Ecuador death toll keeps rising as new jolts cause jitters

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Manta (Ecuador), Apr 21: A magnitude-6.1 aftershock set babies crying and sent nervous residents pouring into the streets, fearful of yet more damage following the deadly earthquake over the weekend.

The pre-dawn jolt on Wednesday was the strongest aftershock yet since Saturday's magnitude-7.8 quake that killed more than 500 people.

[Ecuador quake: 480 confirmed dead, but 1,700 more missing]

Ecuador: Chances to find survivors grim

Some people in Portoviejo abandoned their homes, even those with no apparent damage, and headed to a former airport where temporary shelters have been set up. The government said the number of known dead stood at 553, but officials expected more bodies to be found.

About 7,000 were injured. At least 11 foreigners were among the dead, including two Canadians and three Cuban doctors who had been on a medical mission to Ecuador. The final toll could surpass casualties from earthquakes in Chile and Peru in the past decade.

Among the survivors, the situation was growing increasingly tense. While humanitarian aid has been pouring in from around the world, distribution is slow.

[Magnitude 6.1 earthquake strikes off Ecuador coast: USGS]

In Manta on Wednesday, people waited for hours under the tropical sun for water and food supplies. Soldiers kept control with fenced barricades. "They looted the store. I'm taking out what little remains," Jose Encalada said as he cleaned up his paint store in Pedernales, one of the hardest-hit towns.

Reflecting some of the desperation, residents in Manta could be seen scavenging through the rubble, no longer looking for loved ones but trying to salvage metallic objects and other items of value.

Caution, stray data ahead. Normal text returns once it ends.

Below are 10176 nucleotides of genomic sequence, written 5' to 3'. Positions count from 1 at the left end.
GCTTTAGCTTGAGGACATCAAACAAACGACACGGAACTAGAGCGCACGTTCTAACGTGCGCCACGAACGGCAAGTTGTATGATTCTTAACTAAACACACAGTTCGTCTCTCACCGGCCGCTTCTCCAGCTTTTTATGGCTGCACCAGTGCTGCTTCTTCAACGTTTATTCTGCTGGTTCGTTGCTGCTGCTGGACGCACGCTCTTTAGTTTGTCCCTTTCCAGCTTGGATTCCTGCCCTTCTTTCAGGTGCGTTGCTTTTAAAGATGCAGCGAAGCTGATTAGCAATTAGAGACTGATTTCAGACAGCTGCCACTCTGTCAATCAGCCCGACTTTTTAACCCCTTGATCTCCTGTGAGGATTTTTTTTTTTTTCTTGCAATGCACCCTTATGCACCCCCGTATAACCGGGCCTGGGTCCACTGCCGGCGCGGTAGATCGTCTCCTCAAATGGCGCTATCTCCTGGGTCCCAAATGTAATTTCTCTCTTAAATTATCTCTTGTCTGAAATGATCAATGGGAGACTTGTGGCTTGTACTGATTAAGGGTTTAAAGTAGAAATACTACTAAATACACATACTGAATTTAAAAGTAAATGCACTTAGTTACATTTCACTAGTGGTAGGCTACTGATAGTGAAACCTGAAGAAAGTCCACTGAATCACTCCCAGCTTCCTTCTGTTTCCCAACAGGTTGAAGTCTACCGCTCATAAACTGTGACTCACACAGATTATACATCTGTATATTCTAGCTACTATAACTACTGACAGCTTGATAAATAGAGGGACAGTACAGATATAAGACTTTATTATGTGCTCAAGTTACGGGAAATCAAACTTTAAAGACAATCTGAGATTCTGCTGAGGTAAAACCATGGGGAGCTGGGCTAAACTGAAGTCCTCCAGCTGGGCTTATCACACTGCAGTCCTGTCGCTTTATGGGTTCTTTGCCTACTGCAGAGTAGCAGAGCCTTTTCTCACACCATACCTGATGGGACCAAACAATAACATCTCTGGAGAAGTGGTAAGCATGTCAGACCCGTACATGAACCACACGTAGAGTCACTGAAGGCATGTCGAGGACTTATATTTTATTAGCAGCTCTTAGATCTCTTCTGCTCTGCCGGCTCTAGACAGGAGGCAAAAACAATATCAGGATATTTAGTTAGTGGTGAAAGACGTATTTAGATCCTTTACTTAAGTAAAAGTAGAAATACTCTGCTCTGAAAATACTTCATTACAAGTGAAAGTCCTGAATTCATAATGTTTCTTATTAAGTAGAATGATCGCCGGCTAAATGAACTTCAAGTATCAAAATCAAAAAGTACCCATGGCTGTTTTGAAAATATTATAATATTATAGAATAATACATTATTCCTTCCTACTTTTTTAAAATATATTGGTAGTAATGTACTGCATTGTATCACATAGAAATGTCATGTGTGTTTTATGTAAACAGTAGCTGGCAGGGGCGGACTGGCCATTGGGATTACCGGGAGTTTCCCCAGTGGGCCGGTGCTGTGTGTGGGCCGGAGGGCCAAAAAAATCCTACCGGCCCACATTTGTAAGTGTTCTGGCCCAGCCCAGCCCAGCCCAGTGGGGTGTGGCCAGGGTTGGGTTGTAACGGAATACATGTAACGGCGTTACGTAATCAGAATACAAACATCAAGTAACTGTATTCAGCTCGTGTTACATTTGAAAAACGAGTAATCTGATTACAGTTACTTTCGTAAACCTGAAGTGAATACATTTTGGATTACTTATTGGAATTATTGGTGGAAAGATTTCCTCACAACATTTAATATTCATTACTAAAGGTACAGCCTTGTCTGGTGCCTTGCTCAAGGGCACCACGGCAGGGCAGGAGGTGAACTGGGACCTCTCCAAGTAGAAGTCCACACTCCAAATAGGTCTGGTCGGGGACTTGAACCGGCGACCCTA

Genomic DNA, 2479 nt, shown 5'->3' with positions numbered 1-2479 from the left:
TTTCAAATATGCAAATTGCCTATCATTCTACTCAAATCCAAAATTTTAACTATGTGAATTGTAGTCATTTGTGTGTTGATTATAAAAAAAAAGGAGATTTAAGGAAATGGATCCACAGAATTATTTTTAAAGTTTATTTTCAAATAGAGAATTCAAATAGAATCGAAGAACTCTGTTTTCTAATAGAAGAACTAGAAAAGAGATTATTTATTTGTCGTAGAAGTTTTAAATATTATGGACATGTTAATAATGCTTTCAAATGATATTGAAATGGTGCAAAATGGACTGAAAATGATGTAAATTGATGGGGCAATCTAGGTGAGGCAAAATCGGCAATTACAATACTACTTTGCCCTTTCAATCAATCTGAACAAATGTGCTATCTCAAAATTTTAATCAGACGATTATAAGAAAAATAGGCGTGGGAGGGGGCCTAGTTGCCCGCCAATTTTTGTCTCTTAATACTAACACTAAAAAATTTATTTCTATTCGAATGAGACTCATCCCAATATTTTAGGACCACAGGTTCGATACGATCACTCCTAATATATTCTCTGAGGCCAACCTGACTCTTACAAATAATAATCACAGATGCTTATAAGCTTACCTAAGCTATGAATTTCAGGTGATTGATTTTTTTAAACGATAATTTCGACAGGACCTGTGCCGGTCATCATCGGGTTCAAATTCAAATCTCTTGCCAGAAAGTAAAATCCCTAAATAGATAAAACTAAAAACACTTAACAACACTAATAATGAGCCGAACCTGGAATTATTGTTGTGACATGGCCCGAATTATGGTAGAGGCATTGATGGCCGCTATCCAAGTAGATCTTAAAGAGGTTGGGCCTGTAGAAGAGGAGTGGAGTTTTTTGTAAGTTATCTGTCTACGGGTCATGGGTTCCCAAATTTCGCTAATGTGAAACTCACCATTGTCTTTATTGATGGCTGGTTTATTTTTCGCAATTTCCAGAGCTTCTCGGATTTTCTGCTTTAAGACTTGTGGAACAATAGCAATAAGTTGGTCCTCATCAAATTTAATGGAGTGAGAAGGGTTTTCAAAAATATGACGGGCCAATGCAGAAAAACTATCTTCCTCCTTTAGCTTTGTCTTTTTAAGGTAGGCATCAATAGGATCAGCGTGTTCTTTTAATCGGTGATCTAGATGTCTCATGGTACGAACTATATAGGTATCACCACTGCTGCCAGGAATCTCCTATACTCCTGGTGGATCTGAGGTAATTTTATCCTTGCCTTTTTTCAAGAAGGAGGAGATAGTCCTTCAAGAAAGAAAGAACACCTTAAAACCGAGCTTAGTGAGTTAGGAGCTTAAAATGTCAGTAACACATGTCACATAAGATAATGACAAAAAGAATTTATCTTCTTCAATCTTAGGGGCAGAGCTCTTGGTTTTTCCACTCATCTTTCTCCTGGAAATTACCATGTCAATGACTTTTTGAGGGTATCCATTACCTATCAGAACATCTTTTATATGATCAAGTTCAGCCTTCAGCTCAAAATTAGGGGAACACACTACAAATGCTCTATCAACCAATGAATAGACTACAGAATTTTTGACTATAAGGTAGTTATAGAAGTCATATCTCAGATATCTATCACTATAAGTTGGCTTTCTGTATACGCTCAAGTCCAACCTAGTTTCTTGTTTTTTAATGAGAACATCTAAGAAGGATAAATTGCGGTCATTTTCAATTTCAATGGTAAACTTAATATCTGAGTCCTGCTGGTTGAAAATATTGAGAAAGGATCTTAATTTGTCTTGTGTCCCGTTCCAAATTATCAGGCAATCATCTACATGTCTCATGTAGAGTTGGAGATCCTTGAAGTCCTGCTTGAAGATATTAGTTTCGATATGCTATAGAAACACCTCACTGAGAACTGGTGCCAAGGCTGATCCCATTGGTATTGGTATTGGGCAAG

Grief mounted as families buried loved ones, but people held out hope of finding some of 163 people the government said were still missing. Since Saturday, 54 people have been rescued from rubble alive.

Rescuers who have arrived from Mexico, Colombia, Spain and other nations said they would keep searching for survivors, but cautioned that time was running out and the likelihood of finding more people alive grew smaller with the passage of every hour.

[Dalai Lama saddened over quakes in Ecuador, Japan]

As authorities begin to shift their attention to restoring electricity and clearing debris, the earth continued to move. Local seismologists have recorded more than 550 aftershocks, some felt 105 miles (170 kilometers) away in the capital of Quito.

Saturday's earthquake destroyed or damaged about 1,500 buildings and left some 23,500 people homeless, the government said. It was the worst temblor in Ecuador since one in 1949 killed more than 5,000 people.

A helicopter flyover of the damage zone yesterday showed the scale of the devastation, with entire city blocks in ruins as if they had been bombed. Some 13 nations and 32,000 volunteers are involved in the relief effort.

Cuba sent more health workers. Venezuela has flown in food and the US government said it would send a team of disaster experts as well USD 100,000 in assistance.


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